On Monday, former Republican Rep. Jason Chaffetz of Utah wrote an Op-Ed for Fox News, detailing why he believes President Joe Biden is planning to withdraw from the 2024 presidential election.
Chaffetz says that the five greatest factors leading him to come to this conclusion are as follows:
- The lack of campaign staff.
- The limited travel to campaign stops.
- The Kamala Harris factor.
- His response to the Hawaii disaster.
- Hunter Biden and the president’s culpability in the scandals surrounding him.
Chaffetz, who retired from the House in 2017, begins by laying out the fact that Biden’s campaign team is a “tiny skeleton crew of staffers working exclusively out of his home state of Delaware.”
He continued: “As of last quarter, he had just four people on the payroll, all working out of the party offices,” adding that “there seems to be little urgency to mount a full-scale campaign and the first primary votes are five months away.”
Chaffetz then points to Biden’s tendency to travel to a few specific places, none of them particularly competitive.
“After spending some of the summer overseas, Biden is in vacation mode for the month of August,” he said. “Not only did Biden skip the traditionally all-important Iowa State Fair, he traveled to Utah. My home state always welcomes the president of the United States, but we’re hardly a battleground state. A serious candidate would have campaigned in Nevada, Colorado and Montana.”
Chaffetz acknowledged that Biden visited Arizona, which is typically somewhat competitive, but pointed out that “he proclaimed the Grand Canyon to be one of the ‘nine wonders’ of the world and full of ‘ironic’ species. He has always been a gaffe machine, but with the election ramping up, his new wilderness grab does nothing to expand his base in critical Arizona. In fact, it polarizes voters.”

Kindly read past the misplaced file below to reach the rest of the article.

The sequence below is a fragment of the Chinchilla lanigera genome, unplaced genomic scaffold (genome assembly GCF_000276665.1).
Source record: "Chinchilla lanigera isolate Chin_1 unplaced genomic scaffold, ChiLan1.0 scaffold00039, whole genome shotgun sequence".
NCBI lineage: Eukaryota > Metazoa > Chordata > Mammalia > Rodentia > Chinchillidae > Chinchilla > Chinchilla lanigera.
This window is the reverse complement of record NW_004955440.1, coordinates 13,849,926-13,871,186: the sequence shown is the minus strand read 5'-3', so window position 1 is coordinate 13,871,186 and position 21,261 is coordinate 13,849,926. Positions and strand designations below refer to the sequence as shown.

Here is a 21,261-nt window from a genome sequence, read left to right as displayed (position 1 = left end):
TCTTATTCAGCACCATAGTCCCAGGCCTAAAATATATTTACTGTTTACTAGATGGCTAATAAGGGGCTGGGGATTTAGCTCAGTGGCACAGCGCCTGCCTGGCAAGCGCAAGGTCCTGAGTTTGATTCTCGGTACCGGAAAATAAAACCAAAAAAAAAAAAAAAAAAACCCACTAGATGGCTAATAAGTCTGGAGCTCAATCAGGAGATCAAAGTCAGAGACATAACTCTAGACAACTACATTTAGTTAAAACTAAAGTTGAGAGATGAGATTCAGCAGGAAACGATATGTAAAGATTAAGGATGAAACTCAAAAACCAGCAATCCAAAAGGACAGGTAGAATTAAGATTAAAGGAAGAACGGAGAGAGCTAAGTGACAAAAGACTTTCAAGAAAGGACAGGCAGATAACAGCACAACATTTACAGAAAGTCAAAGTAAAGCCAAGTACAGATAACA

He then turns his attention to one of the little-used aspects of Biden’s Administration: Kamala Harris, who, other than “[picking] fights with GOP presidential hopeful Ron DeSantis … has been largely invisible through the first three years of the Biden presidency. Unless she makes a gaffe, she seldom makes news.”
“Her portfolio is minimal. She is nowhere for solving the immigration and human trafficking crisis. She is also supposedly tackling AI. We are not yet sure she can spell “AI” or lead the critical thinking to put necessary guard rails on this emerging technology,” Chaffetz wrote.
Chaffetz also says that Biden’s response to the Maui fires is “inextricable,” after he gave a “no comment” response to reporters. He asks, “Did he really not have anything to say to those desperate people fighting for their lives as he sunned himself on the beach? This was an opportunity for a president to flex his political muscle. Though the administration insists he has taken action, reports on the ground in Maui describe aid being blocked, properties being looted and FEMA being AWOL.”
On the topic of the Hunter Biden scandals, Chaffetz wrote, “With real, substantive evidence surfacing that the president’s son took payments from foreign entities in exchange for access to his father, the campaign seems to be locking down.”
“Though this could be a basement-to-beach campaign strategy, it’s more likely that Biden will not run,” Chaffetz says, in reference to Biden’s infamous tendency in 2020 to campaign from his basement. “With few exceptions, we don’t see him on the campaign trail defending his presidency or touting his accomplishments in key battleground states. We don’t see his vice president making the case for him. He isn’t sharing his vision for the future. He is hiding – hiding from the press, hiding from the scandals and hiding from his own incompetence as a commander in chief.”
“By the end of this calendar year, I, for one, anticipate he won’t be a candidate in 2024,” he concludes.
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